For instance, I remember being hit for saying, "But she said I could." This was no Three Stooges-style slap. He whomped me, and reprimanded: "Your mother is not 'she.' Or 'her.' She is your mother."
As recently as five years ago (when I wrote that original article), I didn't understand this. Then, at a company Christmas party, I stood by as a man discussed his teenage daughter in the third-person. She was standing right next to him, squirming, reduced to a bit player in an anecdote intended to impress a coworker. I saw him do it again later, and then again with his other kid. He spoke of his children as if they were dogs.
Maybe my father saw another man do this with his wife, and refused to let us be so arrogant, so demeaning. Or maybe this is just how he was raised: Manners take root at home.
-- "The Old Man on New Year's Eve," New York Press, Jan 11, 04
Whenever we referred to Mom as "she," my dad would snap, "Who's 'she'? The cat's mother?" I have no idea exactly what he was trying to convey with that, but the general message was clear: respect your family members. Refer to them by name.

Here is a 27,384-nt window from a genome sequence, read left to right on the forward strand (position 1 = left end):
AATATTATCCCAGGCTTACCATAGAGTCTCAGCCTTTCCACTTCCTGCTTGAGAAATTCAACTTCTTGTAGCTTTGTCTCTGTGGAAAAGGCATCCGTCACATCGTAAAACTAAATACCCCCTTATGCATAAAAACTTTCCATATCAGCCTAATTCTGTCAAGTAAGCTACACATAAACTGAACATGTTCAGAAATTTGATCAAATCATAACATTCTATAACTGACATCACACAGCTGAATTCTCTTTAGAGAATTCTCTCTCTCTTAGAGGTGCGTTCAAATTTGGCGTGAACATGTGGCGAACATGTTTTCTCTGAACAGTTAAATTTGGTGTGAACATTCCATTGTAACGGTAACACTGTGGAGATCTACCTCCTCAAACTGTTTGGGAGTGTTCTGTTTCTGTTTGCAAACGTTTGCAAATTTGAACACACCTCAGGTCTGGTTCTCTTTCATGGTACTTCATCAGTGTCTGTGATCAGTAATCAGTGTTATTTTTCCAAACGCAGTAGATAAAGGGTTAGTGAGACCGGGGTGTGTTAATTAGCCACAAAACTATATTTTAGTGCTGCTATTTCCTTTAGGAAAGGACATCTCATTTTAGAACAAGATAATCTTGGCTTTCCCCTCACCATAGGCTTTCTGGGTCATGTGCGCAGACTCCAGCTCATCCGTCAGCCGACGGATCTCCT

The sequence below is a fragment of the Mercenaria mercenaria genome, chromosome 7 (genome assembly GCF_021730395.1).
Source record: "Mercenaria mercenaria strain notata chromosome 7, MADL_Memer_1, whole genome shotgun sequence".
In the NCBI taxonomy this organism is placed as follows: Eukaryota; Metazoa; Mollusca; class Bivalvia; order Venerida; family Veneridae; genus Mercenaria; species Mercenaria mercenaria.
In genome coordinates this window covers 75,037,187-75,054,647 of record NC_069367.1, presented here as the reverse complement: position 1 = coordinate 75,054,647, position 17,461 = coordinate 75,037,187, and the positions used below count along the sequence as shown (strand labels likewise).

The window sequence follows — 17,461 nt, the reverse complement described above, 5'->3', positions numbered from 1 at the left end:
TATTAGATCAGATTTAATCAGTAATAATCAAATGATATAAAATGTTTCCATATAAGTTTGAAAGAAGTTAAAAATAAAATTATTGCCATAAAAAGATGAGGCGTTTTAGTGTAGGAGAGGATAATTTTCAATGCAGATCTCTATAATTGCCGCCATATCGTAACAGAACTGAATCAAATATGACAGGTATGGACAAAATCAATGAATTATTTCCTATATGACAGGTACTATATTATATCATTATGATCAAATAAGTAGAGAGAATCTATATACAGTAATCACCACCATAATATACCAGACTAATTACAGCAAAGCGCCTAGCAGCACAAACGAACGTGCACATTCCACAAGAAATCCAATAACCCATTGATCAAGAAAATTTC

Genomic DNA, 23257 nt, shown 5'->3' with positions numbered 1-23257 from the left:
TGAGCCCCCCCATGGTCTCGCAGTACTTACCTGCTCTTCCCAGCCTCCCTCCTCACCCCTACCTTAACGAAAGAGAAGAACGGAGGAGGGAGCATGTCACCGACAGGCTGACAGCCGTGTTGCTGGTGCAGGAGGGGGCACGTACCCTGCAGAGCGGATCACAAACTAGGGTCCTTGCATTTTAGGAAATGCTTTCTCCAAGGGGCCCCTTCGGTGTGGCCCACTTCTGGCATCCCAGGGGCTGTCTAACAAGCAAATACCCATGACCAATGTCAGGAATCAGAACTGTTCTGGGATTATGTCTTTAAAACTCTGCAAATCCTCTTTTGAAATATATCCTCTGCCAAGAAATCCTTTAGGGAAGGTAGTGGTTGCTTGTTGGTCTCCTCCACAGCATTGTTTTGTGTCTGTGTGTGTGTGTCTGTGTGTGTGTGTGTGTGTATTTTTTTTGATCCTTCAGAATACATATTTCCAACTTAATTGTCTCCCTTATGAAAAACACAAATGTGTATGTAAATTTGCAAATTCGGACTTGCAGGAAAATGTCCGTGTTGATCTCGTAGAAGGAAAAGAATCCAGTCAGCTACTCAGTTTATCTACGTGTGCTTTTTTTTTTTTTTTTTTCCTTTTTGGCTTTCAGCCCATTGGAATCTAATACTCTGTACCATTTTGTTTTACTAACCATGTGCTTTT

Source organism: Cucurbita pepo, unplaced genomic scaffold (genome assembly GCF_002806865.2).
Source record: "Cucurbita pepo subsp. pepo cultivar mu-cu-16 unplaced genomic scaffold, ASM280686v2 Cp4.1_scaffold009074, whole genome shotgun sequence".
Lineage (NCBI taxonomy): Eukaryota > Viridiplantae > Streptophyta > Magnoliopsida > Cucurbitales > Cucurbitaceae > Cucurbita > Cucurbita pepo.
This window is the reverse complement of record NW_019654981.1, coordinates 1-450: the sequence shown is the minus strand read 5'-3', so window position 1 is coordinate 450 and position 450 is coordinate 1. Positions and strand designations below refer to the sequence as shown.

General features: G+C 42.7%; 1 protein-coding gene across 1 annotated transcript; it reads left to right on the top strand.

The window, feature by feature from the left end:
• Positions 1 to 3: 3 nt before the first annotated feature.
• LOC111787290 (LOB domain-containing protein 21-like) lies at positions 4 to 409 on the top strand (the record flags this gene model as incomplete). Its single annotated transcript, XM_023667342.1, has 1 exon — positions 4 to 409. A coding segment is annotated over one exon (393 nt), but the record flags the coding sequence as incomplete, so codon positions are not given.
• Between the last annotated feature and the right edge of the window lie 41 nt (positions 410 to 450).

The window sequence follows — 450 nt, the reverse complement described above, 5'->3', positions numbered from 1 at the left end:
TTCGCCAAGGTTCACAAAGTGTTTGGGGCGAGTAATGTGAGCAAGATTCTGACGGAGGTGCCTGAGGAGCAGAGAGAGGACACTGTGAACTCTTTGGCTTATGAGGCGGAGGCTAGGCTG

Incidentally, my dad once grounded me at age 10 after hearing me tell a neighbor, "I don't know if I can come and play. Let me ask my old lady." Message received: respect your family members. To this day, I cringe if I hear anyone refer to their parents or their spouses as "my old man" or "my old lady."
I bring this up because writer Jeff Koyen's father was a year younger than mine would have been. We have the artifacts of a generation in common. And while I was completely unable to write what my dad was to me mere days after he died -- and still am unable, nearly four years after the fact, although I'm still far too able to tear up every time I try -- Mr. Koyen was.
Lucky for us. Read this. It goes beyond an individual narrative, and frames the way we relate to the people who raised us.